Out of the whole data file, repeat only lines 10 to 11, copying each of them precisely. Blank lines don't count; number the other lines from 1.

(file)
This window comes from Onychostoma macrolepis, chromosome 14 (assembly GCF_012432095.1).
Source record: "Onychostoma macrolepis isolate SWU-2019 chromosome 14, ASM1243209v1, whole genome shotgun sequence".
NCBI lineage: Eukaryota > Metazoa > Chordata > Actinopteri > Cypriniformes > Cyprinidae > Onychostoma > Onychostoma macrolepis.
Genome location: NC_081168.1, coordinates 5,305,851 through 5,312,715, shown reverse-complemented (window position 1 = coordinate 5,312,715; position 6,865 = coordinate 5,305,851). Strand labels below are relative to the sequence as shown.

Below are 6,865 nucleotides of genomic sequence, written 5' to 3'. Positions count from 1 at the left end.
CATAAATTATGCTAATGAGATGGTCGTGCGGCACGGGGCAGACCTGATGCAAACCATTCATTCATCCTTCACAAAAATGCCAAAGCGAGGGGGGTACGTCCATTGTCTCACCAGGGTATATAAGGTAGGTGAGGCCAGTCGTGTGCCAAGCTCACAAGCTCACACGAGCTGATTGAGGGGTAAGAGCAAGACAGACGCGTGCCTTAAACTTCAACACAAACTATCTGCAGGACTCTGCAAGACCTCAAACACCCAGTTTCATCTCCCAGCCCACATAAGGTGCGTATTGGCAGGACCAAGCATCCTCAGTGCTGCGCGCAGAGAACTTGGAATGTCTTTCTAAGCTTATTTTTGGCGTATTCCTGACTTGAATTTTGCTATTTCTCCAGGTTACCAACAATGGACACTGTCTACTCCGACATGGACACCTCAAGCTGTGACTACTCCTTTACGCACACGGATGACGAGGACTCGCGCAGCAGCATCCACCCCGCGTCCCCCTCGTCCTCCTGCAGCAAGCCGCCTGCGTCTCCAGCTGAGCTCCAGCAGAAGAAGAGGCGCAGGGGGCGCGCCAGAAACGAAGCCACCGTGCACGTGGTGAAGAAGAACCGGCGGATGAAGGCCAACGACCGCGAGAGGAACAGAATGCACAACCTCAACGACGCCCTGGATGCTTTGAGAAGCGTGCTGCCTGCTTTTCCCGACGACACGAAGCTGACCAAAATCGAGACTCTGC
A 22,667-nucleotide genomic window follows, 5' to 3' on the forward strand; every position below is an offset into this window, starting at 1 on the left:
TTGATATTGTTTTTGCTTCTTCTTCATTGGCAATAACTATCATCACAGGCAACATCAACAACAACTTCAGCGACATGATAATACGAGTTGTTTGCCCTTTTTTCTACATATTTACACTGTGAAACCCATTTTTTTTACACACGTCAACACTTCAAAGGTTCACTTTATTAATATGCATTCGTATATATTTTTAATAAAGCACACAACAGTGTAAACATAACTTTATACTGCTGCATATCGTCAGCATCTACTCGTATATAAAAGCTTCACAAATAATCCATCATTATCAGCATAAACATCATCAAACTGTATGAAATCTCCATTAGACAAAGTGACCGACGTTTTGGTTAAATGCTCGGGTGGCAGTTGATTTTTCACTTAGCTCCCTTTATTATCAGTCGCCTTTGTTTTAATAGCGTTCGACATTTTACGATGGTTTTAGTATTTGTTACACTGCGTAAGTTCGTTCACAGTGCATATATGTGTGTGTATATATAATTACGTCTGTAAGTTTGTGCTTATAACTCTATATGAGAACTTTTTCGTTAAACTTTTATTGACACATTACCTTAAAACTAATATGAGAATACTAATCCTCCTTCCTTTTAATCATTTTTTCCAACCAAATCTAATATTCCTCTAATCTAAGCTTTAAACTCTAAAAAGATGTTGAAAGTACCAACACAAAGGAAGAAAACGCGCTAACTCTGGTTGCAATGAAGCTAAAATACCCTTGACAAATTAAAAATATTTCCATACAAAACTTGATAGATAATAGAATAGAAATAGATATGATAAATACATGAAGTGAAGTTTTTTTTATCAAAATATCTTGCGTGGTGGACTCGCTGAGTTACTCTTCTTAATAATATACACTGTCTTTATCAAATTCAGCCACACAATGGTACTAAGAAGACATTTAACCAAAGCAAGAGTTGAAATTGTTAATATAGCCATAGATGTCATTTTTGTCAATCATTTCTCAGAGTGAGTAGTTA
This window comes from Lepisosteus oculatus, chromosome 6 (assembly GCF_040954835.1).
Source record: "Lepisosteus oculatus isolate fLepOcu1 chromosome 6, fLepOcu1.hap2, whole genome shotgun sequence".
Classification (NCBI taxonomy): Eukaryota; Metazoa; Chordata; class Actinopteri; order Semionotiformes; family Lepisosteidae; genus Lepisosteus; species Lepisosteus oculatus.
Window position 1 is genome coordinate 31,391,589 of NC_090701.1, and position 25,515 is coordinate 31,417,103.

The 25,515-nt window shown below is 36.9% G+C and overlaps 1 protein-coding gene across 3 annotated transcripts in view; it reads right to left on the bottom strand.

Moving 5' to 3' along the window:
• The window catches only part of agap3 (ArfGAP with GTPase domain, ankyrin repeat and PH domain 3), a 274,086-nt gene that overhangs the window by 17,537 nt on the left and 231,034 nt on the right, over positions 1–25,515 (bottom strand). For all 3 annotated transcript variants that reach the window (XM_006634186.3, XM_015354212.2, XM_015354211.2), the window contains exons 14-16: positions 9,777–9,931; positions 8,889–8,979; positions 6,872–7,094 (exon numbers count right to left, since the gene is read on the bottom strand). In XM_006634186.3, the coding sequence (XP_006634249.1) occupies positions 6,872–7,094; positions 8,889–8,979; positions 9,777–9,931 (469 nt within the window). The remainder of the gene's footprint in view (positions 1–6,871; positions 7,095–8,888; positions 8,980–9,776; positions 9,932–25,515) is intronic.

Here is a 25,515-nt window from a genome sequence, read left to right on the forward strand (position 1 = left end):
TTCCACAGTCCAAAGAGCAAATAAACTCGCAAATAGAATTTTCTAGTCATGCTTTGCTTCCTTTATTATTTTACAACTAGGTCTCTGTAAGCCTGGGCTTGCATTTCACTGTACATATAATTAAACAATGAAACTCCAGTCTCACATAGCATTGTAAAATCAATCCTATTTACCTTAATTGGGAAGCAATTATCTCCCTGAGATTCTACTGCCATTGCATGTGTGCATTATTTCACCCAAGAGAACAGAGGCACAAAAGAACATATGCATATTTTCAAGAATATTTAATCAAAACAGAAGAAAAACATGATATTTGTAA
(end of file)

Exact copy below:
Source record: "Lepisosteus oculatus isolate fLepOcu1 chromosome 6, fLepOcu1.hap2, whole genome shotgun sequence".
Classification (NCBI taxonomy): Eukaryota; Metazoa; Chordata; class Actinopteri; order Semionotiformes; family Lepisosteidae; genus Lepisosteus; species Lepisosteus oculatus.